The River(The Criterion Collection, 3.1.2005)
In the last year or so, The Criterion Collection has been very kind to fans of legendary French director Jean Renoir. In just over thirteen months, they've released impressive DVD editions of The Rules of the Game, The Lower Depths, The Golden Coach, French Cancan, Elena and Her Men, and now The River, Renoir's Technicolor ode to India. With its minimal narrative and frustrating reliance on voice-over, this film still manages a nicely detailed, observant exploration of Indian life. However, The River's true appeal remains elusive and difficult to articulate. It succeeds primarily because of mood, tone, and atmosphere, all of which adds up to form a quietly powerful, poetic, and vaguely old-fashioned cinematic experience.
Including almost two full hours of extra features, Criterion again makes impressive use of a single disc. Like Criterion's recent Short Cuts DVD, there's an equal emphasis on the film and its source material. The most substantial feature is an hour-long documentary about the novel's author Rumer Godden (who also co-wrote the script with Renoir) and her experiences in India. Made in 1995, only three years before Godden's death (at the age of 90), this informative piece features stock footage, clips from films based on Godden's writing, and readings from the writing, itself. Unfortunately, this BBC-produced doc is dull in a typically "tasteful," BBC kind of way. Criterion calls it "exquisitely photographed" but, in comparison to the luminous colors of The River, this largely monochromatic approach feels flat and uninspired.
In a lengthy audio interview from 2000, deceased producer Ken McEldowney -- who never produced another film -- discusses both key creative forces in the making of The River: Renoir and Godden. Sounding oddly like William S. Burroughs, McEldowney reveals that Godden initially resisted the adaptation because of her distaste for Powell and Pressburger's otherwise highly regarded Black Narcissus (also adapted from a Godden novel). McEldowney also explains that Indian movie star Sabu (The Thief of Bagdad) wanted a part so badly that they had to pay him not to be in the film.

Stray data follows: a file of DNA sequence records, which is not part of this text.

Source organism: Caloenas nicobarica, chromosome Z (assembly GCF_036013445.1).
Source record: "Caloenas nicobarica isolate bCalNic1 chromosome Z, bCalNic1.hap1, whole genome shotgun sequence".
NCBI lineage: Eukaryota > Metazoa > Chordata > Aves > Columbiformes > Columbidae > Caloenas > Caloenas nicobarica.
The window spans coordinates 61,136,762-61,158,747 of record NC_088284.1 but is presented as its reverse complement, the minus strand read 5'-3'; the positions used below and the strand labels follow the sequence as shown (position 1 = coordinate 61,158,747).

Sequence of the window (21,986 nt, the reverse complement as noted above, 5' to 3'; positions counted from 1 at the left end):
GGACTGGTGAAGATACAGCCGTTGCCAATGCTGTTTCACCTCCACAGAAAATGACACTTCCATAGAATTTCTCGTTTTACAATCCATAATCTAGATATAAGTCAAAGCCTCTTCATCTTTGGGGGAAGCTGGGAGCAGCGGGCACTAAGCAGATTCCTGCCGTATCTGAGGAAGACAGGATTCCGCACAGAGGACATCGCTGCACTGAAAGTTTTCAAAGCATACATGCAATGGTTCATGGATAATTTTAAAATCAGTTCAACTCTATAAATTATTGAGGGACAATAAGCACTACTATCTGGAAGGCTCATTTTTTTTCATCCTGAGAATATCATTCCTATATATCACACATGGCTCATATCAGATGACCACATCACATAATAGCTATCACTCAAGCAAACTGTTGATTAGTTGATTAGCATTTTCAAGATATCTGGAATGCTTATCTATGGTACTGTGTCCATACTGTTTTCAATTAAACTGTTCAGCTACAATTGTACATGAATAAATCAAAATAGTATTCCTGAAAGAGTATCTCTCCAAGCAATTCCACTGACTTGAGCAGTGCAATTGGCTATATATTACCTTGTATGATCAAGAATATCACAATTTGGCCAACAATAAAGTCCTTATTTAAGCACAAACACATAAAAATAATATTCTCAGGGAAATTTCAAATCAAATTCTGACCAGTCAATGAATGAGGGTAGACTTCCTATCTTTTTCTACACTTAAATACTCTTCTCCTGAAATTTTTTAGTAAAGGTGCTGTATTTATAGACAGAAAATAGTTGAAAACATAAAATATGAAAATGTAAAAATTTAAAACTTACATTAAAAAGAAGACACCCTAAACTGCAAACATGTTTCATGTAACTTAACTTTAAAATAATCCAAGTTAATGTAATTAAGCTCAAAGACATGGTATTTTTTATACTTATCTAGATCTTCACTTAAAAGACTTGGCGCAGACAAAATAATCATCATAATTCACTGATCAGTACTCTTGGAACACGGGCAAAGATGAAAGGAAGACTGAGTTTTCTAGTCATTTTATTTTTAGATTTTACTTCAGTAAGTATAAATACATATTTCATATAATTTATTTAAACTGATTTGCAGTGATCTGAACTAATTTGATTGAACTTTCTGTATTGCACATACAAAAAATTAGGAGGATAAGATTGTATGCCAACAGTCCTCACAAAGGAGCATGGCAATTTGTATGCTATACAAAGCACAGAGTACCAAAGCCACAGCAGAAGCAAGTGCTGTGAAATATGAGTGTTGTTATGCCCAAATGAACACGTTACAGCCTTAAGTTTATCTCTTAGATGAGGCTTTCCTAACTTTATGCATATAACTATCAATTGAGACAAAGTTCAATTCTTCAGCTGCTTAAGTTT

The disc's best features are short and sweet. First, there's an introduction by Jean Renoir that comes from the same series of introductions that Criterion included on their previous Renoir releases. Presumably, these were recorded for French television, some time before Renoir's death in 1979 (if I had to guess, I'd say they were shot some time in the mid-60s). Renoir explains that he was only willing to make the film if they could shoot in India. He also claims that the experience taught him about patience and lead him to the compassionate stance that is often used to describe his filmmaking philosophy: "everyone has their reasons."
The highlight of the disc is a 13 minute interview with Martin Scorsese, in which he describes the film's effect on him since discovering it with his father at the age of 8. Although Scorsese makes impressively unsentimental films, he's obviously a big-hearted, emotional person in real life and that comes across in this touching re-counting of the bond The River helped forge between him and his father. A dedicated proponent of film preservation, Scorsese was also instrumental in the recent restoration of The River, a film that he describes as one of the two most beautiful color films ever made (the other being Powell and Pressburger's The Red Shoes).
If that's not enough, Criterion also includes the film's theatrical trailer, a stills gallery, and three written pieces in the accompanying booklet: essays by Ian Christie and Alexander Sesonske, and "Notes on The River" by Renoir. Of particular interest, Christie and Sesonske note that budding filmmaker Satyajit Ray -- a journalist at the time -- was an advisor to Renoir. Ten years and one Apu trilogy later, Ray was regarded as the greatest Indian filmmaker of all time, a title he retains to this day.
With its detailed background on Indian culture and Rumer Godden, this disc makes a terrific companion piece to Criterion's even better Black Narcissus release from a few years ago. Both are fascinating films about a fascinating culture.
Overall, another fine addition to Criterion's rapidly expanding Renoir catalogue. -- Jonathan Doyle